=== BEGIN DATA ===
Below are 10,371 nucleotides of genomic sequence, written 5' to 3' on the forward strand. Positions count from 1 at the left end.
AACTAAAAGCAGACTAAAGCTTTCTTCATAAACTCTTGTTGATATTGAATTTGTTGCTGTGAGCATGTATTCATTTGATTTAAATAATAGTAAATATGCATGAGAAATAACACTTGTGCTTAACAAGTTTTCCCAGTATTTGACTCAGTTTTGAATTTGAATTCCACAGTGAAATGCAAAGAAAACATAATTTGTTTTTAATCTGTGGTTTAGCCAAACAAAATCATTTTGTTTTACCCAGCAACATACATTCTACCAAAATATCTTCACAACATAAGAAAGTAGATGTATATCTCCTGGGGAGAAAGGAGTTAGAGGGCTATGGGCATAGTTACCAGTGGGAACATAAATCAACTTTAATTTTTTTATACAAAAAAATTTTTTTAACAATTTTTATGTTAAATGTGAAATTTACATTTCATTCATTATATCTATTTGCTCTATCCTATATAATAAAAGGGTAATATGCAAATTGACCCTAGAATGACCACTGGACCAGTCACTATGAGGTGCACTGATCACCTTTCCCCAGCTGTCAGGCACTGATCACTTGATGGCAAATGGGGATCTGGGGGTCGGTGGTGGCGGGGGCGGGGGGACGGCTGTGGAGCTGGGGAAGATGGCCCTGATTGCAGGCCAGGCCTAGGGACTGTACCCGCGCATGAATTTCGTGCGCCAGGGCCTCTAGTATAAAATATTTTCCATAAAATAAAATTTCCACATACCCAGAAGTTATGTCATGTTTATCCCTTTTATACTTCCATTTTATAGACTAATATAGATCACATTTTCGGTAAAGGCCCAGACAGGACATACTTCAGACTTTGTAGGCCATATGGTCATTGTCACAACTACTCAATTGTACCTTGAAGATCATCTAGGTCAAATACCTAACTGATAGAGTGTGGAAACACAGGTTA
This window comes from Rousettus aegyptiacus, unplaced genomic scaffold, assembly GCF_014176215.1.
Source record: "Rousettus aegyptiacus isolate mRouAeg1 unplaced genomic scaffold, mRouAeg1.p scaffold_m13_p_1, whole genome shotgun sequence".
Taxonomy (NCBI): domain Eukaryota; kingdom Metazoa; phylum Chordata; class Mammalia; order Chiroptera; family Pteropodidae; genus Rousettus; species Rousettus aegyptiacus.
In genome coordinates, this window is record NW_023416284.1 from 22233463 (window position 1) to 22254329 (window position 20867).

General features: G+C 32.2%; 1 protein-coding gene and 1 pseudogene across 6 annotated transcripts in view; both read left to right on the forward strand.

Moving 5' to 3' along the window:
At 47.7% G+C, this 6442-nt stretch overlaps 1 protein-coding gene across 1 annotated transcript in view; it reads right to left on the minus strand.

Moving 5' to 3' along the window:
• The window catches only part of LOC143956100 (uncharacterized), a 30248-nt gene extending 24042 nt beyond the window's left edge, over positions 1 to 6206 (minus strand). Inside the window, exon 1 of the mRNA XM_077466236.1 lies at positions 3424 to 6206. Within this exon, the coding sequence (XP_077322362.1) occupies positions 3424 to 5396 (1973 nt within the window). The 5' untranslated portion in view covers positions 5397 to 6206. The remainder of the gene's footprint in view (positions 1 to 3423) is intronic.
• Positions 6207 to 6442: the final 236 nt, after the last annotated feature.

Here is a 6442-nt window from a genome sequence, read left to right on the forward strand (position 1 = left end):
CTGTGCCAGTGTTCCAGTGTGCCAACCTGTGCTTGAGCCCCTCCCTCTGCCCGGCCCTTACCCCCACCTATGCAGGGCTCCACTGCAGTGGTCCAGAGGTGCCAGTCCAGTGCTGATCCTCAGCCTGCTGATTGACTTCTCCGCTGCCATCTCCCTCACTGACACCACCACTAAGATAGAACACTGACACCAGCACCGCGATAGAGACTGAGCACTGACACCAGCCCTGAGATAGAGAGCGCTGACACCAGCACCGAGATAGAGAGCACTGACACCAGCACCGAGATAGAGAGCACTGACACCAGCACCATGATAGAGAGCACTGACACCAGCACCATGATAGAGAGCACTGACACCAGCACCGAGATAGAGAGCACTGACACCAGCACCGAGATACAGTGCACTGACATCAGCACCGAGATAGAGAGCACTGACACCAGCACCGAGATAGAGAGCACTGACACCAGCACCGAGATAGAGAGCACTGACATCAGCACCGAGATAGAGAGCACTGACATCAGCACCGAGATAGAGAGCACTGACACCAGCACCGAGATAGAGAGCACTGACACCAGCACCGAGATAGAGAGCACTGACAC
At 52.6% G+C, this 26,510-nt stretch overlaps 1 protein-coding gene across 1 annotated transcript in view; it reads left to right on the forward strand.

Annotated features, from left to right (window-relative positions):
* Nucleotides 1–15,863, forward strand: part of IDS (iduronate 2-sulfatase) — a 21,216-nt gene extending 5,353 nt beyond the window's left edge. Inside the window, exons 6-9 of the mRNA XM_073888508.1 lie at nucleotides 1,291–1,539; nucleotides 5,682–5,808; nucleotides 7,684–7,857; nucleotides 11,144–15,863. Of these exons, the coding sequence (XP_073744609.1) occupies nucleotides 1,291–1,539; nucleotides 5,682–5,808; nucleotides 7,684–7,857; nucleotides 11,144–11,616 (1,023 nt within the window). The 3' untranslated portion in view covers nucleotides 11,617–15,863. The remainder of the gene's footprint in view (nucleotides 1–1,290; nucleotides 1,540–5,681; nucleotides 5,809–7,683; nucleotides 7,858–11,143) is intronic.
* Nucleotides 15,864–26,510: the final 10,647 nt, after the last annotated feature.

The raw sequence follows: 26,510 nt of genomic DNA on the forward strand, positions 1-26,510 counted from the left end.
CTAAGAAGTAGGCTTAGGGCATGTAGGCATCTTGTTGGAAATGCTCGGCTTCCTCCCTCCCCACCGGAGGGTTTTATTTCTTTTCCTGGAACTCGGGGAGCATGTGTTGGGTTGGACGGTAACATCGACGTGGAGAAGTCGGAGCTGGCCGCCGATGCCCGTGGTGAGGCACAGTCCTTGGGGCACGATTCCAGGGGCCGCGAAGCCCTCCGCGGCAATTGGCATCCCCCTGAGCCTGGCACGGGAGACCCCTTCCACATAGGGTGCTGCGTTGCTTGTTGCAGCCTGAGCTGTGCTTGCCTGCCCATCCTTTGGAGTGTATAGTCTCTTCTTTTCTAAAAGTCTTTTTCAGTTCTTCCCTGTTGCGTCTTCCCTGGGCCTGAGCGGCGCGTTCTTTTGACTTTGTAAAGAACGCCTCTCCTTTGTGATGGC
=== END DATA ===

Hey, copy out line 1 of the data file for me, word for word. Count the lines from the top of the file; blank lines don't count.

Below are 10,371 nucleotides of genomic sequence, written 5' to 3' on the forward strand. Positions count from 1 at the left end.